A key reason noted behind Australia’s continuous failures in away Ashes assignments has been the inability of the batsmen to adapt to the conditions. As opposed to the flat and hard pitches of Australia, external conditions such as the climate come into the fray in England, which colossally assist the swing bowlers. The Kangaroos have struggled in England thus far, owing to the inability of their batsmen to adjust to the conditions.
A likely remedy for that issue was discovered when the Australians began practicing with the Duke’s ball. Tests in England are played with the Duke’s ball and using that particular ball for practice in Australia could potentially solve a few problems. However, former Australian skipper and batting great Steve Waugh said that he isn’t too convinced about using the Duke’s ball for practice.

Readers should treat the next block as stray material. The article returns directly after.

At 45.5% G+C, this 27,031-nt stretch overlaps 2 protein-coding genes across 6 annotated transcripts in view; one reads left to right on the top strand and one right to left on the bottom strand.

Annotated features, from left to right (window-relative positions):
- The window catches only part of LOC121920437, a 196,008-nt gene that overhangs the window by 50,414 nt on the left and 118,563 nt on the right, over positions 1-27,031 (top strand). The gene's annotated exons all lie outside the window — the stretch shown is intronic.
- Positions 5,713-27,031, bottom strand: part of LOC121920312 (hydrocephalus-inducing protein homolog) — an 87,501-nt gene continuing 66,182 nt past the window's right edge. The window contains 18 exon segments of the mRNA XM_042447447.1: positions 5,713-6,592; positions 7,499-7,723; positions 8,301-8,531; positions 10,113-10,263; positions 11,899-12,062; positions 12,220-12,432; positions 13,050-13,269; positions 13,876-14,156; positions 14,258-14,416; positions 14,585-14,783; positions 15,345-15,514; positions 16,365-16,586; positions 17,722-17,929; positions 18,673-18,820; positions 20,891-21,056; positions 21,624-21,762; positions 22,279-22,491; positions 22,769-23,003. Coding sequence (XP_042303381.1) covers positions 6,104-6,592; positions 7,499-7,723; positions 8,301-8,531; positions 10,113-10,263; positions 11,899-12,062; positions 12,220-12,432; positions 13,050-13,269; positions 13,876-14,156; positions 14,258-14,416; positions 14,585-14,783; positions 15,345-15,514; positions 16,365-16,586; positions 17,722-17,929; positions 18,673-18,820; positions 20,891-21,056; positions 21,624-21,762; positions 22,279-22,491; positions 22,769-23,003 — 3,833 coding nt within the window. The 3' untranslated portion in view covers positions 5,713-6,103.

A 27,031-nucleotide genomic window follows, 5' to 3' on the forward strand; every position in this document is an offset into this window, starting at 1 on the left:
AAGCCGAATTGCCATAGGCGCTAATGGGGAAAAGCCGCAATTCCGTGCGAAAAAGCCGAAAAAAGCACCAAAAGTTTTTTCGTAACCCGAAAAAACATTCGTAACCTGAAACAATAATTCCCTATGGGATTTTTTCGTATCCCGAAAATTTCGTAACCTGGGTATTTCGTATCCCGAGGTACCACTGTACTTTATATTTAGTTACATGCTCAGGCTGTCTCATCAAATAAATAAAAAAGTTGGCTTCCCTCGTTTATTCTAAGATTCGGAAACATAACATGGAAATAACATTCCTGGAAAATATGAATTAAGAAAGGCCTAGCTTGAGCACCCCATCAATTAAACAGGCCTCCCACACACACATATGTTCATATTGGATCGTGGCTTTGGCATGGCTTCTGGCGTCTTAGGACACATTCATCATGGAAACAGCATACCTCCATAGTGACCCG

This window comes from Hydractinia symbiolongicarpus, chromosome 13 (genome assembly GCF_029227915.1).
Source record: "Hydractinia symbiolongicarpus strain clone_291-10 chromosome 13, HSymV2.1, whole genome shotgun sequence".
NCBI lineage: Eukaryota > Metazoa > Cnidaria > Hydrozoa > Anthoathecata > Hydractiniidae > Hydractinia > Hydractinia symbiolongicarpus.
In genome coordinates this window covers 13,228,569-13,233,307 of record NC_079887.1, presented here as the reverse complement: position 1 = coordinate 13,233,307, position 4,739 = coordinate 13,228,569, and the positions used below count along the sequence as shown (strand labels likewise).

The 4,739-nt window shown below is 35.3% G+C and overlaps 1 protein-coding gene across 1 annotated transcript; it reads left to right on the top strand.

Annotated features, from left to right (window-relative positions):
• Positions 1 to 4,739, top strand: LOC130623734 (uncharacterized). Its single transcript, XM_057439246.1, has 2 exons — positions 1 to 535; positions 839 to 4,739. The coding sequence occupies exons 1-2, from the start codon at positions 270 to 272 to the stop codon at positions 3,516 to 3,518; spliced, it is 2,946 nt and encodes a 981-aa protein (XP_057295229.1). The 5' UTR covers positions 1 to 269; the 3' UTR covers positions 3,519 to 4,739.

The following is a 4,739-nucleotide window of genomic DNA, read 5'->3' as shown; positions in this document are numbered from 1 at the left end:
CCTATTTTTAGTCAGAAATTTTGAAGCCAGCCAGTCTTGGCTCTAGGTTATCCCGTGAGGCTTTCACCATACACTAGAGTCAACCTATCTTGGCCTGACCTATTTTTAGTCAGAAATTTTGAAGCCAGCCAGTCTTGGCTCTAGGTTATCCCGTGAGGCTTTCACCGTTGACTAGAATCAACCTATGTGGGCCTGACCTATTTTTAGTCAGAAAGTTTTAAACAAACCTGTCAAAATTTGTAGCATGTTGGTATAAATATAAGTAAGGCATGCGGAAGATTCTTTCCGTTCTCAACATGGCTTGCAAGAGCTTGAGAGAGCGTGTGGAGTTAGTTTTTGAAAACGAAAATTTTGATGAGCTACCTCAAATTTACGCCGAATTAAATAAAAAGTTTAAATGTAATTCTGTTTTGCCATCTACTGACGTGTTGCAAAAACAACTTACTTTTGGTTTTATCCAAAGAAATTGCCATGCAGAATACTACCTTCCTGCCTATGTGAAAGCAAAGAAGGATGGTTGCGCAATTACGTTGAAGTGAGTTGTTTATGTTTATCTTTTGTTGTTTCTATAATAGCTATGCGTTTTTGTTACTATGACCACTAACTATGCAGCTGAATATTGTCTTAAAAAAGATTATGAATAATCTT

“I think it’s a bit overstated,” Waugh said. “It didn’t cause us too many problems back in the ’80s and ’90s. “I think it’s more technique, not the ball they’re using. “The ball is still round and red and the same weight. The seam may be a little bit different but it’s not a huge difference. “I think if you’re concentrating too much on the ball you lose sight of the real issue and that’s your technique.”
Waugh’s teammate Glenn McGrath opened up about the Duke’s ball and said that he enjoyed bowling with it. “I loved bowling with the Dukes ball,” McGrath said. “It felt smaller in the hand, harder, and a good seam. You could get good reverse swing, and just from my experience – I think I averaged a bit over four wickets a Test with the Kookaburra, and a bit over six wickets a Test with the Dukes ball – but if I had the choice, I’d be grabbing the Duke as often as possible,” McGrath said.